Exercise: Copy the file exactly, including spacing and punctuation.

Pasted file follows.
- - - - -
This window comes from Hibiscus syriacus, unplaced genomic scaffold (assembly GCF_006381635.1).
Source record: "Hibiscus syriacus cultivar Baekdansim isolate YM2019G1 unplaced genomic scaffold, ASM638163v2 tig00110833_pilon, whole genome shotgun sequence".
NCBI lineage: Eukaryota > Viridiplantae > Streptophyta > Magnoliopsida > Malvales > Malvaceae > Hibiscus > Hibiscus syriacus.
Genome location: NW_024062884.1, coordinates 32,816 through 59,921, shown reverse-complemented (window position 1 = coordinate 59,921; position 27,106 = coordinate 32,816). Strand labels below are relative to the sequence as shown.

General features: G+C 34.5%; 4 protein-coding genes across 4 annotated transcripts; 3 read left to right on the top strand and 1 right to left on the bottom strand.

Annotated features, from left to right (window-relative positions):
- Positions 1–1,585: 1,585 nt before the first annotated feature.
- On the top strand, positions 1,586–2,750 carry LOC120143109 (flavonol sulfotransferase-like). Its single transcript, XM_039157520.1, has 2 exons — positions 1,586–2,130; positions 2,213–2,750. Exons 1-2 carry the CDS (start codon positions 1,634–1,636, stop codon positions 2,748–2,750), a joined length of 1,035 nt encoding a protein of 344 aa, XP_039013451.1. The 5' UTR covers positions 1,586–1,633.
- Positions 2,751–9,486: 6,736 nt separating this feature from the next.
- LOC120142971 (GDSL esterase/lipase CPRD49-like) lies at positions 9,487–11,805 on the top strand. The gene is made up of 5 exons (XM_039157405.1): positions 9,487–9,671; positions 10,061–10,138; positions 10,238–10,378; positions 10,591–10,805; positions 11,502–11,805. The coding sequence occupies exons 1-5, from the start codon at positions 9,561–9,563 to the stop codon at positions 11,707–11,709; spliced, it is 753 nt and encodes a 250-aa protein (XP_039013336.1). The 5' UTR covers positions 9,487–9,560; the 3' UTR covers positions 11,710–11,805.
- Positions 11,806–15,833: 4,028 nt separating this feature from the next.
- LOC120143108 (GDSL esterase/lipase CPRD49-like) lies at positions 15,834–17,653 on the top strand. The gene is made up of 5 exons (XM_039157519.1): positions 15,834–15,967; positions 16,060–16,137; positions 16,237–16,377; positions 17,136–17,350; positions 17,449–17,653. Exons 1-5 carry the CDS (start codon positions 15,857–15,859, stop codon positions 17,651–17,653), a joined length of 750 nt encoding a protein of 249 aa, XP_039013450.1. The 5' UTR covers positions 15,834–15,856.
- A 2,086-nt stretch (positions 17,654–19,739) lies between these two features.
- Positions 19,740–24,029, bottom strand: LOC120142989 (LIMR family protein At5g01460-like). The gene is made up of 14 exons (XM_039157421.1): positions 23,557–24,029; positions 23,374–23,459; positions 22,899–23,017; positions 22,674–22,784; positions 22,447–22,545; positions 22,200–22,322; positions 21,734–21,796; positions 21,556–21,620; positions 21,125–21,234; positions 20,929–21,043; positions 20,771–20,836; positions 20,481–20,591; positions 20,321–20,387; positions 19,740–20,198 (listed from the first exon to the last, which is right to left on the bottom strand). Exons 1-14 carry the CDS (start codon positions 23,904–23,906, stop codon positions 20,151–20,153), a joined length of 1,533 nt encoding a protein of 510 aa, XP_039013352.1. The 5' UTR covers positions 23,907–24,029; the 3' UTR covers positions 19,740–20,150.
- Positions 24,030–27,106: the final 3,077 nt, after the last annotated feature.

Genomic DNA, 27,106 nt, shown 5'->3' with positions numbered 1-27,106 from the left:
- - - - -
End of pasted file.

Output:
This window comes from Hibiscus syriacus, unplaced genomic scaffold (assembly GCF_006381635.1).
Source record: "Hibiscus syriacus cultivar Baekdansim isolate YM2019G1 unplaced genomic scaffold, ASM638163v2 tig00110833_pilon, whole genome shotgun sequence".
NCBI lineage: Eukaryota > Viridiplantae > Streptophyta > Magnoliopsida > Malvales > Malvaceae > Hibiscus > Hibiscus syriacus.
Genome location: NW_024062884.1, coordinates 32,816 through 59,921, shown reverse-complemented (window position 1 = coordinate 59,921; position 27,106 = coordinate 32,816). Strand labels below are relative to the sequence as shown.

General features: G+C 34.5%; 4 protein-coding genes across 4 annotated transcripts; 3 read left to right on the top strand and 1 right to left on the bottom strand.

Annotated features, from left to right (window-relative positions):
- Positions 1–1,585: 1,585 nt before the first annotated feature.
- On the top strand, positions 1,586–2,750 carry LOC120143109 (flavonol sulfotransferase-like). Its single transcript, XM_039157520.1, has 2 exons — positions 1,586–2,130; positions 2,213–2,750. Exons 1-2 carry the CDS (start codon positions 1,634–1,636, stop codon positions 2,748–2,750), a joined length of 1,035 nt encoding a protein of 344 aa, XP_039013451.1. The 5' UTR covers positions 1,586–1,633.
- Positions 2,751–9,486: 6,736 nt separating this feature from the next.
- LOC120142971 (GDSL esterase/lipase CPRD49-like) lies at positions 9,487–11,805 on the top strand. The gene is made up of 5 exons (XM_039157405.1): positions 9,487–9,671; positions 10,061–10,138; positions 10,238–10,378; positions 10,591–10,805; positions 11,502–11,805. The coding sequence occupies exons 1-5, from the start codon at positions 9,561–9,563 to the stop codon at positions 11,707–11,709; spliced, it is 753 nt and encodes a 250-aa protein (XP_039013336.1). The 5' UTR covers positions 9,487–9,560; the 3' UTR covers positions 11,710–11,805.
- Positions 11,806–15,833: 4,028 nt separating this feature from the next.
- LOC120143108 (GDSL esterase/lipase CPRD49-like) lies at positions 15,834–17,653 on the top strand. The gene is made up of 5 exons (XM_039157519.1): positions 15,834–15,967; positions 16,060–16,137; positions 16,237–16,377; positions 17,136–17,350; positions 17,449–17,653. Exons 1-5 carry the CDS (start codon positions 15,857–15,859, stop codon positions 17,651–17,653), a joined length of 750 nt encoding a protein of 249 aa, XP_039013450.1. The 5' UTR covers positions 15,834–15,856.
- A 2,086-nt stretch (positions 17,654–19,739) lies between these two features.
- Positions 19,740–24,029, bottom strand: LOC120142989 (LIMR family protein At5g01460-like). The gene is made up of 14 exons (XM_039157421.1): positions 23,557–24,029; positions 23,374–23,459; positions 22,899–23,017; positions 22,674–22,784; positions 22,447–22,545; positions 22,200–22,322; positions 21,734–21,796; positions 21,556–21,620; positions 21,125–21,234; positions 20,929–21,043; positions 20,771–20,836; positions 20,481–20,591; positions 20,321–20,387; positions 19,740–20,198 (listed from the first exon to the last, which is right to left on the bottom strand). Exons 1-14 carry the CDS (start codon positions 23,904–23,906, stop codon positions 20,151–20,153), a joined length of 1,533 nt encoding a protein of 510 aa, XP_039013352.1. The 5' UTR covers positions 23,907–24,029; the 3' UTR covers positions 19,740–20,150.
- Positions 24,030–27,106: the final 3,077 nt, after the last annotated feature.

Genomic DNA, 27,106 nt, shown 5'->3' with positions numbered 1-27,106 from the left: